For us, indoors is always the best place to locate a hydroponic garden. We also recommend placing it somewhere with tons of space (like a garage or shack).
3. Get Proper Growth Lights
While this is a part of the first step – we had to explain it deeply. Growth lights are essential for a hydroponic garden to grow. But they are not as easy as they seem to pick – so you must be sure before making a purchase.
There are tons of different types to consider. Some of them are large and powerful, so they work from a few feet away. Others are small and not so powerful, and make it easy to direct the light from close.
At the same time, you may not even need to buy a light system altogether. A simple growth bulb with a lamp base can be enough. As long as it is indeed a growth light, then it should work.
The best type of growth lights, however, are LED ones. Another excellent choice is HID (high-intensity discharge) lights, separated between HPS (High-Pressure Sodium) and MHS (Metal Halide).
Whatever you go for, make sure it is something perfect for your garden that also matches your budget.
4. Find the Ideal Seeds/Seedlings
Before you can get the garden going, you’ll have to go for the right seeds. The easiest way to do this is to pick seedlings. They’re easier to maintain and will be grown enough, so it doesn’t take too long for them to sprout further.
If you have the time, however, seeds can always be an excellent idea. Just be sure they take a lot of time and effort before they start sprouting (anywhere from 1 to 4 weeks).
Here’s a list of extra factors to consider before picking the ideal plants to grow in your hydroponic garden:
- If you’re choosing seedlings, make sure they’re healthy and clean. Otherwise, clean them thoroughly and check for any sign of disease before planting them.
- Use plants that have similar needs. Leafy greens (lettuce, spinach, cabbage, etc.) all need identical care. Similarly, berries (strawberries, cranberries, blackberries, blueberries, etc.) can grow together, but not with leafy greens. Choose accordingly.
- Be sure to pick short-root plants first. Plants like spinach, kale, and lettuce are excellent for a first-time hydroponics gardener. But species like cucumbers, squash, beets, and potatoes need a lot of depth. Leave depth-demanding kinds of plants for when you’re more experienced.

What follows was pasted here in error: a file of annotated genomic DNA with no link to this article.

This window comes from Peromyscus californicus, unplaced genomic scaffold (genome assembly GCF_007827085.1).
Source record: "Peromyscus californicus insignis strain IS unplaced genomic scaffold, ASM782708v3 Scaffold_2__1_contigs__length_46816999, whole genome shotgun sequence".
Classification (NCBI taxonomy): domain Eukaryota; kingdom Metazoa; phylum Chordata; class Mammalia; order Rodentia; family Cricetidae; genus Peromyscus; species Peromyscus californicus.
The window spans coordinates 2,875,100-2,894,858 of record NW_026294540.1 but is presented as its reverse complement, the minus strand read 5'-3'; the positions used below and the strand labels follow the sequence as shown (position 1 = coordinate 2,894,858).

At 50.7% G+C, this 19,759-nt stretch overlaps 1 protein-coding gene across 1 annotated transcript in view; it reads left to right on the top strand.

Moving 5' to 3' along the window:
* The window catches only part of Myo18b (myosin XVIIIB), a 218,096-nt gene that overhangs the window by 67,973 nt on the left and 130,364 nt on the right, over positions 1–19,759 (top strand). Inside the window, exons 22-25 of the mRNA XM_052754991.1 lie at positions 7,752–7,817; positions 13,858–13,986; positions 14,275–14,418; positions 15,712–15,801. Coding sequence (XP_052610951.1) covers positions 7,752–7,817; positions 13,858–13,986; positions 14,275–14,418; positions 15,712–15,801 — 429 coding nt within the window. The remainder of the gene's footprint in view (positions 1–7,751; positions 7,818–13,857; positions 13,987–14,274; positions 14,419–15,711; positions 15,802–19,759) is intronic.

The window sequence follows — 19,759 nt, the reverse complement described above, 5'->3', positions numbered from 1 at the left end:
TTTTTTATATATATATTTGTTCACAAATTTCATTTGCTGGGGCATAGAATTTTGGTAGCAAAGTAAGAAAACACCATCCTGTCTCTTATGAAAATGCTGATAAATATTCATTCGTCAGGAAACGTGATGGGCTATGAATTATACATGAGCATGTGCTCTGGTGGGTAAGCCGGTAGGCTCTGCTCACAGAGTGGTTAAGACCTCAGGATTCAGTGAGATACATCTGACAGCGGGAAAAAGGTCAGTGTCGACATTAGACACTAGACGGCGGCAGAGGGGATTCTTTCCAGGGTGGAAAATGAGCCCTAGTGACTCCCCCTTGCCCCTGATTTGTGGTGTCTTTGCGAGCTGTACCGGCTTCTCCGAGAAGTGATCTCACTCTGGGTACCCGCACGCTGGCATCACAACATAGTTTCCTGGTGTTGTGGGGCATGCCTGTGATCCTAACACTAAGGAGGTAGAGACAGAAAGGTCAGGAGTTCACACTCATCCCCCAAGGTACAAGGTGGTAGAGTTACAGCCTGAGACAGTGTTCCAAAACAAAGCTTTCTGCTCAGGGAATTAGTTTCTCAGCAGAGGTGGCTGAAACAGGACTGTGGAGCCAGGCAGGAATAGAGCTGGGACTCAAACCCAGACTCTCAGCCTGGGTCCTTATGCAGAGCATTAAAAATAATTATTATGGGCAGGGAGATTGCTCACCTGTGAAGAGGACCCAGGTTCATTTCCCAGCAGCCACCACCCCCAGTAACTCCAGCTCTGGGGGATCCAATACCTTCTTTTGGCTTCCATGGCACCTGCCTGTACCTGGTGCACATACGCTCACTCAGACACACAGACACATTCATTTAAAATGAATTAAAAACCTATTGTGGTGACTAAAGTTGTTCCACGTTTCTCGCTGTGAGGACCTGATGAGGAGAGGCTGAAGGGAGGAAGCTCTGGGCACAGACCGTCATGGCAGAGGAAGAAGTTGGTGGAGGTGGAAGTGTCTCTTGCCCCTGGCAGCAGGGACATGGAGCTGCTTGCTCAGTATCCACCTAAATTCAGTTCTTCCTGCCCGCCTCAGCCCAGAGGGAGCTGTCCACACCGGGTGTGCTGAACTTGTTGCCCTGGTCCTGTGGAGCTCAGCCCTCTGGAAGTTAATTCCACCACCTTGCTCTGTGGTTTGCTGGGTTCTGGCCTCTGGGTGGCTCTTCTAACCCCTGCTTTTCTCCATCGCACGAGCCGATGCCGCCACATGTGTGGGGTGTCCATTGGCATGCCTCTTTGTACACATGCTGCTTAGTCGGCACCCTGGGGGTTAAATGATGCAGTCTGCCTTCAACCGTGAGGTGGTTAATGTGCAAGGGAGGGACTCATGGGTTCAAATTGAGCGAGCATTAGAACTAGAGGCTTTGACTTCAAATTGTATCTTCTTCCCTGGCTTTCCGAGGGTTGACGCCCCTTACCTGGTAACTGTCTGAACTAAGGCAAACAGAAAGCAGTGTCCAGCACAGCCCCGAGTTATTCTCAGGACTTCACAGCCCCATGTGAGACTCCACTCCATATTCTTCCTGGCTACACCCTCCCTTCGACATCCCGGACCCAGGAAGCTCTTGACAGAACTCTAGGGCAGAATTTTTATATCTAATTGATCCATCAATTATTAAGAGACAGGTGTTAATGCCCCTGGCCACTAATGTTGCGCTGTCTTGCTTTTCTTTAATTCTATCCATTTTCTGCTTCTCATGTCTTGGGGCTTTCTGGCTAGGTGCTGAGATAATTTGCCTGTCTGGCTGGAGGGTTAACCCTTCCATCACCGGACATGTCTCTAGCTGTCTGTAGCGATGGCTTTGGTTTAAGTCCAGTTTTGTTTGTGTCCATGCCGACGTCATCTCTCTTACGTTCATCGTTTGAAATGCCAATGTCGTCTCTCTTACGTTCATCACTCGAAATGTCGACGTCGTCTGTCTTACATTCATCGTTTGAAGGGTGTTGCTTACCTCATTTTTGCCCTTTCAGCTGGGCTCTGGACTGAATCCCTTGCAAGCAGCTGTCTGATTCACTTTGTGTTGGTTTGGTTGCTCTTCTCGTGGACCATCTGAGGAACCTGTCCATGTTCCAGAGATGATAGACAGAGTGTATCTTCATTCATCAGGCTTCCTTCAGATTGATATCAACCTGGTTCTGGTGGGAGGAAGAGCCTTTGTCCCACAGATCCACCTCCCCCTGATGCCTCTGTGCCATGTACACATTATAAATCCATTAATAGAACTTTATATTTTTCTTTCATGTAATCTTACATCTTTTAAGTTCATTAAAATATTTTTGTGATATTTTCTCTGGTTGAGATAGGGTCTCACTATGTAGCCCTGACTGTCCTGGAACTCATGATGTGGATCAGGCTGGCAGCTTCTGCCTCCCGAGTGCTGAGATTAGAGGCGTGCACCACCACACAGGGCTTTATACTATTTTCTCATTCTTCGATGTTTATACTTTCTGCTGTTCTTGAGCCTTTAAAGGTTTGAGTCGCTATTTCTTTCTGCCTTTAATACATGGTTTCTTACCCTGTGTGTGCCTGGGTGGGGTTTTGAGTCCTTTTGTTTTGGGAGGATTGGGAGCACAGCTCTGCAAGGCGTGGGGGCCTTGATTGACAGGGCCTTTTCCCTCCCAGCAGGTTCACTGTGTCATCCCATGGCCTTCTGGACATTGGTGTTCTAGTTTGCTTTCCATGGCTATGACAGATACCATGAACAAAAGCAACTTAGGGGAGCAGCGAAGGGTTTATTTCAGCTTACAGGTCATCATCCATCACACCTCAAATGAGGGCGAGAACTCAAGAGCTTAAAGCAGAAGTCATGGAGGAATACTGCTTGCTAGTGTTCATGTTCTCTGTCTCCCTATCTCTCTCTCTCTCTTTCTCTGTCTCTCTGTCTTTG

If you need more help with this, don’t hesitate to consult someone with more experience. There’s probably nothing more important than picking the right seeds – so do it properly to prevent any problems later on.
5. Choose the Right Medium (Soil Alternative)
Once you have the seedlings/seeds – you can proceed to pick the medium. This is what goes on the mesh pots that will act as the soil replacement.
The sole focus of the medium is to optimize proper oxygen and nutrient delivery to the seedlings. At the same time, it should allow adequate water access as well as work as support so the plant can grow safely.
There are various types of mediums you can go for, here are some of them:
- Coco fiber
If you want our recommendation, we think Rockwool is your best bet. It is the most popular option because it provides incredible nutrient and water delivery while reducing diseases. Yet, each type of medium has its own advantages and disadvantages, so choose wisely here.
6. Build a Flood Table
The flood table is where the Styrofoam platform will float over (more on that later). So it is an essential part of the entire system.
In contrast with a vertical hydroponic garden, a flood table places the garden in a horizontal position. So you’ll have to build a flood table accordingly.
Here’s a small guide to follow:
- The best material for the flood table frame you can use is wood (durability & price). But a metal flood table can also get the job done. Plastic is not the best decision unless it is temporary (1 year or less).
- The tray material is also essential. We recommend plastic or metal for their waterproof capacity. It should hold no less than 1 gallon of water per every 0.5-feet of length. That means at least 8 gallons of water for a 4-feet table.